…With Unwavering Faith
There is a sense of euphoria in good-to-great companies as they demonstrate a commitment to prevail, face the truths head on, and emerge stronger and more resilient.
They all demonstrate the “Stockdale Paradox” – they retain the faith that they will prevail in the end, and at the same time exhibit discipline to confront the most brutal facts of their current realities. They are not simply optimists who believe that things will work out on their own.
4. The Hedgehog Concept
This idea is built on the concept of the Greek Parable, The Hedgehog and the Fox. The fox pursues many ends, sees the world as complex, and is scattered/ diffused. The hedgehog, conversely, simplifies the world into a single idea or principle that guides everything it does. Good-to-great companies demonstrate a strategic difference in 2 areas:
• They build their strategies on a deep understanding of the “three circles”;
• They identify a simple, crystalline concept that guide all their efforts
The Hedgehog Concept lies at the intersection of the 3 circles:
• What you can be the best in the world at;
• What drives your economic engine; and
• What are you deeply passionate about.
Getting clarity on the Hedgehog Concept is an iterative process and takes time. The good-to-great companies took about 4 years on average to crystalize their concepts. Yet, when they find it, it has a quiet, obvious truth to it that is undeniable. This is a very powerful concept to help you find your niche and focus both in business and in life (get more details our full summary or the book here).
5. A Culture of Discipline
Most successful start-ups don’t grow into great companies. As they grow, they start to introduce bureaucracy and rules to make up for incompetence and lack of discipline. To avoid bureaucracy, hierarchy, and excessive controls, instill a culture of discipline (through disciplined people, thought and action). Combine the culture of discipline with an ethic of entrepreneurship to get superior performance.
In the book, Collins outlines several tips or components that you can use to build a great organization that has both a culture of discipline and an ethic of entrepreneurship. Do check out the details in our full book summary, or get the book here.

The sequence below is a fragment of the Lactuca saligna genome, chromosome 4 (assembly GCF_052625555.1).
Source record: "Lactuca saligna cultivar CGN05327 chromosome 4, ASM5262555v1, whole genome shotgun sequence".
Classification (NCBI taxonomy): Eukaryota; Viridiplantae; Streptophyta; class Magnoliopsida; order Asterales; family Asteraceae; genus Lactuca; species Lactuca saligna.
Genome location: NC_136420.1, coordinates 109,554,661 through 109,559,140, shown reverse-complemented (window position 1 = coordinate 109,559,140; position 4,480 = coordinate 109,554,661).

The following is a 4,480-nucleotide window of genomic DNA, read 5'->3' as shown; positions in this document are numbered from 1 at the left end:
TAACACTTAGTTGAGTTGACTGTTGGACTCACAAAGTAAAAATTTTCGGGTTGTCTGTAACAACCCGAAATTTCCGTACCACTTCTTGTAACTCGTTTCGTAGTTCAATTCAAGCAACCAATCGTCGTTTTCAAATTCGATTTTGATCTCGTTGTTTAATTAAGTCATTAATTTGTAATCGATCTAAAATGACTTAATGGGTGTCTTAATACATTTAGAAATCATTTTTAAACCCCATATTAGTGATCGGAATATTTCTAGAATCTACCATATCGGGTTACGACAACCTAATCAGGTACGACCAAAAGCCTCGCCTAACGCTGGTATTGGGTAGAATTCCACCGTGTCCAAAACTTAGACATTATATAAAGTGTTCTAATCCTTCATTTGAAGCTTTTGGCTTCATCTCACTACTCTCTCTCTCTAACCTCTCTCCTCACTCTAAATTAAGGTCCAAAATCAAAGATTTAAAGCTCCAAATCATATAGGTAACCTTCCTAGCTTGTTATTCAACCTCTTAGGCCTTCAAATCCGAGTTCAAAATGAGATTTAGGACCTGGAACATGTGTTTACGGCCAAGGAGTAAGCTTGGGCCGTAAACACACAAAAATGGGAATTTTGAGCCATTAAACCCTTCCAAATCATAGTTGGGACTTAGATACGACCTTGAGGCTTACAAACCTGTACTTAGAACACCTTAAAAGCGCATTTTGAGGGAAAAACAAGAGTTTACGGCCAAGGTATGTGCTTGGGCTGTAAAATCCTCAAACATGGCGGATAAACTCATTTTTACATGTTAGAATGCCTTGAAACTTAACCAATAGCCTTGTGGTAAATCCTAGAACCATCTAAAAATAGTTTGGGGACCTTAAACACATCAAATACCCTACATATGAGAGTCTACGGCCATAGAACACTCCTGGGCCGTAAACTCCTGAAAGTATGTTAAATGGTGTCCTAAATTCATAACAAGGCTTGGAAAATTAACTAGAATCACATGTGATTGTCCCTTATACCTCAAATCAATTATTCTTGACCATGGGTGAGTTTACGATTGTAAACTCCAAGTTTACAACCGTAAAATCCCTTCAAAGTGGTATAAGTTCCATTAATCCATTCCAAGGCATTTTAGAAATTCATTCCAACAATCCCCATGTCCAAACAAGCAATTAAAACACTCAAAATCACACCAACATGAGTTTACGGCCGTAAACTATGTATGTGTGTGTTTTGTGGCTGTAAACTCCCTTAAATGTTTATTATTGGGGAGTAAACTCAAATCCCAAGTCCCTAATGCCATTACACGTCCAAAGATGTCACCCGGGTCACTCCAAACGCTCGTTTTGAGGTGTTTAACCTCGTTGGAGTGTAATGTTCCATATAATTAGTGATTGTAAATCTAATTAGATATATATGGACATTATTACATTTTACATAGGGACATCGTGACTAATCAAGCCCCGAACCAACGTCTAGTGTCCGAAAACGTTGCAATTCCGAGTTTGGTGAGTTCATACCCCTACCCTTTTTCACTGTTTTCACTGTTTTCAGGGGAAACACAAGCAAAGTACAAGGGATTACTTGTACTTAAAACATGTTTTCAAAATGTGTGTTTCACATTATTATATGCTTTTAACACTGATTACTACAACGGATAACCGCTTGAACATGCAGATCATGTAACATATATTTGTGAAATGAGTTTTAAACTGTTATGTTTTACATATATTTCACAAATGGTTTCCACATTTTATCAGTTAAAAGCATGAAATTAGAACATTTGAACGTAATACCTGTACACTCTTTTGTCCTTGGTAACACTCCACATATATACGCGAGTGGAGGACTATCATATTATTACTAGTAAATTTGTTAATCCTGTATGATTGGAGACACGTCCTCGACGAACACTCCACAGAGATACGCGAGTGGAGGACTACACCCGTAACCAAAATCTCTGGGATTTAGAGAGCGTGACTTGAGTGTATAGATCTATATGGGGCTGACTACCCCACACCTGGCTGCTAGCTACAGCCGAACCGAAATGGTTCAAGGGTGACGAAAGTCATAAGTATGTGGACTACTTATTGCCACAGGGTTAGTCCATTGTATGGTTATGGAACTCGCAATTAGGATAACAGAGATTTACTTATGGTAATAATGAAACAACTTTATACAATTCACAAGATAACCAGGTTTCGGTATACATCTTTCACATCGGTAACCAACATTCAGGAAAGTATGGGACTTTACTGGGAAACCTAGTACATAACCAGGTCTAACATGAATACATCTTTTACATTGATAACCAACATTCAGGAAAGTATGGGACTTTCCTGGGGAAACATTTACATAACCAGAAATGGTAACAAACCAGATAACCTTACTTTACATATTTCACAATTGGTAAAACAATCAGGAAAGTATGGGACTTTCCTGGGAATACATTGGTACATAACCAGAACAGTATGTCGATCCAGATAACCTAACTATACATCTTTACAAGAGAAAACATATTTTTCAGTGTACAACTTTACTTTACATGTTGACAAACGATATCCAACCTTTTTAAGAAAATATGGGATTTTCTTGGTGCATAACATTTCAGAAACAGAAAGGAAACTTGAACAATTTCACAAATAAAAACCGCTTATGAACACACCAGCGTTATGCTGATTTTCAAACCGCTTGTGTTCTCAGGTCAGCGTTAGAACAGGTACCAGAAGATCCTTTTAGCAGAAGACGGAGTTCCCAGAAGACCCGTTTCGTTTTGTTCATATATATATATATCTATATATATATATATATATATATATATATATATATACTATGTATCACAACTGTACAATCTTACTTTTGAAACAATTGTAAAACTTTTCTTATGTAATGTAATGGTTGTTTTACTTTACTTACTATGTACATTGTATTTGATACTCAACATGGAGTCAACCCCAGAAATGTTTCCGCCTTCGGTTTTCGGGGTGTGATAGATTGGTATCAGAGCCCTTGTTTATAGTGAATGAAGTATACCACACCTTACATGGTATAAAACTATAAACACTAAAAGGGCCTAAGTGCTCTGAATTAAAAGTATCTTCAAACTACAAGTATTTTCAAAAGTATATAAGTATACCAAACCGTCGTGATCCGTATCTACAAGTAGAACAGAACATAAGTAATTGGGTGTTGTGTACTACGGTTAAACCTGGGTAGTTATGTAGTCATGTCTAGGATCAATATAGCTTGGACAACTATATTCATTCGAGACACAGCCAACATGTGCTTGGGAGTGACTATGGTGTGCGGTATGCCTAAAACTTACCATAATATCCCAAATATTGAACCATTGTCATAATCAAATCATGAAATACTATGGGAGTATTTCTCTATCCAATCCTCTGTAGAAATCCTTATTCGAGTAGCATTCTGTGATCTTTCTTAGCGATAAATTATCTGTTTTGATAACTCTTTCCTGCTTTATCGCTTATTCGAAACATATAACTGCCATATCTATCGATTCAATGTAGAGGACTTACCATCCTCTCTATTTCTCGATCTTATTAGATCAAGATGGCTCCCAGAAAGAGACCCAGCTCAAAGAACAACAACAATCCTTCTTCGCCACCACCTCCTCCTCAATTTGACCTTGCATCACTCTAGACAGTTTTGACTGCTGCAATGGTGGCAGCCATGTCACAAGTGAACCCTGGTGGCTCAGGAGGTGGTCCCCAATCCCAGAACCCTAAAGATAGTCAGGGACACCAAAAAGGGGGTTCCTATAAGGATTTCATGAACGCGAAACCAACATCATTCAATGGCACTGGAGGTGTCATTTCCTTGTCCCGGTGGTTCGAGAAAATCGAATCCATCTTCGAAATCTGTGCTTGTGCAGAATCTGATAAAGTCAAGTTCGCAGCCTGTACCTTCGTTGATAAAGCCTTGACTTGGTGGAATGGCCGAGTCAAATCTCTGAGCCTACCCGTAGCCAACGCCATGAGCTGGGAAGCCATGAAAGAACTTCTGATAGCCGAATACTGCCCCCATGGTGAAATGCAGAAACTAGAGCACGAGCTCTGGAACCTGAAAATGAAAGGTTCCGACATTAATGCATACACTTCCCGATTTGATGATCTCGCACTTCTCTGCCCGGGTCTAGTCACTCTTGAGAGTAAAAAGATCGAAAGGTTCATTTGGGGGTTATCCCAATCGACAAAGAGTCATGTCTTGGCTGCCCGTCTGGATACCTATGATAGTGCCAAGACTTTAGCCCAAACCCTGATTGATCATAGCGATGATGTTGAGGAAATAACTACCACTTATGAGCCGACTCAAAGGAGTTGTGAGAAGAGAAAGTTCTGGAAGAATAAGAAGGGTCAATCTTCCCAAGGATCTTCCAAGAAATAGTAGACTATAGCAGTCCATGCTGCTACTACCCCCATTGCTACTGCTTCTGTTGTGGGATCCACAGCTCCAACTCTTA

6. Technology Accelerators
Good-to-great companies think differently about technology. Specifically, good-to-great companies:
• Think of technology as accelerators, not creators, of momentum;
• Avoid the Technology Trap; and
• Adopt new technology due to their desire for excellence & creation, not fear.
So here you are once again, the 6 powerful ingredients for moving from good to great:
The Fly Wheel & The Doom Loop
The good to great transition is not a process of overnight metamorphosis, nor is there a single big success factor. It is an accumulation of many interlocking steps and factors that build on one another until a point of breakthrough is reached, much like how a flywheel picks up momentum turn by turn. The companies usually did not realize their own transformation until after the fact.
Essentially, the flywheel is a wraparound idea: every component in the book provides a push on the flywheel, and all the pieces work consistently and coherently together to create momentum and an eventual breakthrough.
The reverse holds through for comparison companies, who suffer the “Doom Loop” – A new direction/ program/ leader/ event kicks in, there is no build-up of momentum, creating disappointing results, and people react without understanding.
Other Details in “Good to Great”
For those who are into research methodology and details, Collins provides an outline of the research journey in Chapter 1 of the book, with research appendixes detailing the companies selection process, and breakdown of several analysis of CEOs, industries, acquisition strategies etc.
He also lists down the best practices for the 11 good-to-great companies including their “Best-in-the-world” list, their economic denominators, and their list of technology accelerators. He ends off the book with a detailed list of conceptual links between Good to Great and Built to Last, and some Q&As on common questions and clarifications asked about the Good to Great ideas.
Move from good to great with these useful resources: